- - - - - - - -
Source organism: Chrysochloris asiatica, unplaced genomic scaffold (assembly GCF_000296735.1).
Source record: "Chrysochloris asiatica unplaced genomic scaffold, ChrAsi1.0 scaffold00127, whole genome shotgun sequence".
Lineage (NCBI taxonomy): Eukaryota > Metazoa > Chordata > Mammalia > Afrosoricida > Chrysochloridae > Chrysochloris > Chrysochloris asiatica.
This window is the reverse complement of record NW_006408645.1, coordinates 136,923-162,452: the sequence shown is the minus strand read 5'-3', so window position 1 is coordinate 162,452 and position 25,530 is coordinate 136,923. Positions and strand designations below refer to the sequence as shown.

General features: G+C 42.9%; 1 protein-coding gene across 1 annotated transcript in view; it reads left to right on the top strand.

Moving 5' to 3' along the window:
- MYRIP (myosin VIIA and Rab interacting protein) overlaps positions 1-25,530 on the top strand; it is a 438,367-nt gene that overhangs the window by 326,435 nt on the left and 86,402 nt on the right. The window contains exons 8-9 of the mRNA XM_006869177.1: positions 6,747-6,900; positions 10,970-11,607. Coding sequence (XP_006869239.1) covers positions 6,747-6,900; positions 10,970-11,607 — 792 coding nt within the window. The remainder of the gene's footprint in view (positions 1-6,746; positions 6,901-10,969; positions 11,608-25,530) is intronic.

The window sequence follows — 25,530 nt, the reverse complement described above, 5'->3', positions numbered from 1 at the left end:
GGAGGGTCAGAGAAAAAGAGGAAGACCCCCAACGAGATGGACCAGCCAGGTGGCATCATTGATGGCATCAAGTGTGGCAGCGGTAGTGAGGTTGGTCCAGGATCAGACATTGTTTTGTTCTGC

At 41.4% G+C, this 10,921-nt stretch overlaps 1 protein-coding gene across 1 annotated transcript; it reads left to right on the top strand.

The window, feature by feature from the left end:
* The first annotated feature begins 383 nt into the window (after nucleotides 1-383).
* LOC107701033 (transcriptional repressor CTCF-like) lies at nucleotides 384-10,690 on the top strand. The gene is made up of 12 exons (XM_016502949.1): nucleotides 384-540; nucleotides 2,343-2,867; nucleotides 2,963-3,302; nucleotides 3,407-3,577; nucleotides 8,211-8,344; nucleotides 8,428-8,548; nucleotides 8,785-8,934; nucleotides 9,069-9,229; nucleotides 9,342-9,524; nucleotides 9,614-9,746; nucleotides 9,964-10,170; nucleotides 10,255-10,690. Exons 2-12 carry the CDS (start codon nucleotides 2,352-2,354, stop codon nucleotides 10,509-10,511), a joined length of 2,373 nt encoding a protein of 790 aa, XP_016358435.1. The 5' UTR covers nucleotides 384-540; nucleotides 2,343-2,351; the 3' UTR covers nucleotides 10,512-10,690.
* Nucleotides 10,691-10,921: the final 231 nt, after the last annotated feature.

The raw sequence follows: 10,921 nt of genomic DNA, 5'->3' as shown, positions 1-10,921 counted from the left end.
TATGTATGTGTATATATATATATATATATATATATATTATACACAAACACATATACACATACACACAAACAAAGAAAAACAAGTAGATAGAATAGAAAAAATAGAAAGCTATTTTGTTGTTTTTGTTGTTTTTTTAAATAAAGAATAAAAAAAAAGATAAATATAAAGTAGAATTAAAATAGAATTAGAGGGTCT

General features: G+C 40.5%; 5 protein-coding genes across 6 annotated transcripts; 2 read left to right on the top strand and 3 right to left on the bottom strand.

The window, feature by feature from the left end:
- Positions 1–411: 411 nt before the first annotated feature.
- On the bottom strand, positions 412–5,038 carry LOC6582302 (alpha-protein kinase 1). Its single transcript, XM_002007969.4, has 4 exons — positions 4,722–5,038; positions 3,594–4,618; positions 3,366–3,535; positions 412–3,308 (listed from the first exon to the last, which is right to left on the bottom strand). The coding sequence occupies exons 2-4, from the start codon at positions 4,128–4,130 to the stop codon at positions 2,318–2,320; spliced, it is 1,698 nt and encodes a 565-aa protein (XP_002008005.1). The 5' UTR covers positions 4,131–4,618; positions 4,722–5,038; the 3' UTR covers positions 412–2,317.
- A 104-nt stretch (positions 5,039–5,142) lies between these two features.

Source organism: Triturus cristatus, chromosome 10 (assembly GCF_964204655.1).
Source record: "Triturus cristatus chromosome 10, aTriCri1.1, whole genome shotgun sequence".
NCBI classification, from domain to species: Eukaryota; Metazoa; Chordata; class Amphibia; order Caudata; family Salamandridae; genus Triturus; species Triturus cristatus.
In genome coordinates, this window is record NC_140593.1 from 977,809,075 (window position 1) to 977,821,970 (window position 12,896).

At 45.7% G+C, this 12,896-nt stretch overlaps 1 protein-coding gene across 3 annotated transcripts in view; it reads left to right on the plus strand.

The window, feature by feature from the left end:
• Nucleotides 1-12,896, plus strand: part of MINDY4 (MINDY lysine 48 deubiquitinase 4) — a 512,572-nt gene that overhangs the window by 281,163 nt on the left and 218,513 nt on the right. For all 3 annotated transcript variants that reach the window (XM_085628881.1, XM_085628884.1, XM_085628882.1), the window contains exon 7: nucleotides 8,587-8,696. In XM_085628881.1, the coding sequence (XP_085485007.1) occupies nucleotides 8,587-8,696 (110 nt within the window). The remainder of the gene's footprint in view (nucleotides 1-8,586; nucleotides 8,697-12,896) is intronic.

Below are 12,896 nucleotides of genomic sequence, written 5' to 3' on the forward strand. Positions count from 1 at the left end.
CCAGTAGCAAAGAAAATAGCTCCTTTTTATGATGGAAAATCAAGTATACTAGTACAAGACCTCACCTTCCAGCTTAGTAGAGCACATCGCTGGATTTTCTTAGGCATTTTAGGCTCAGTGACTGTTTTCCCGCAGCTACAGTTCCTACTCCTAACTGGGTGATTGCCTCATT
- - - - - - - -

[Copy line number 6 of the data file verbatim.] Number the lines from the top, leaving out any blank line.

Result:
Moving 5' to 3' along the window: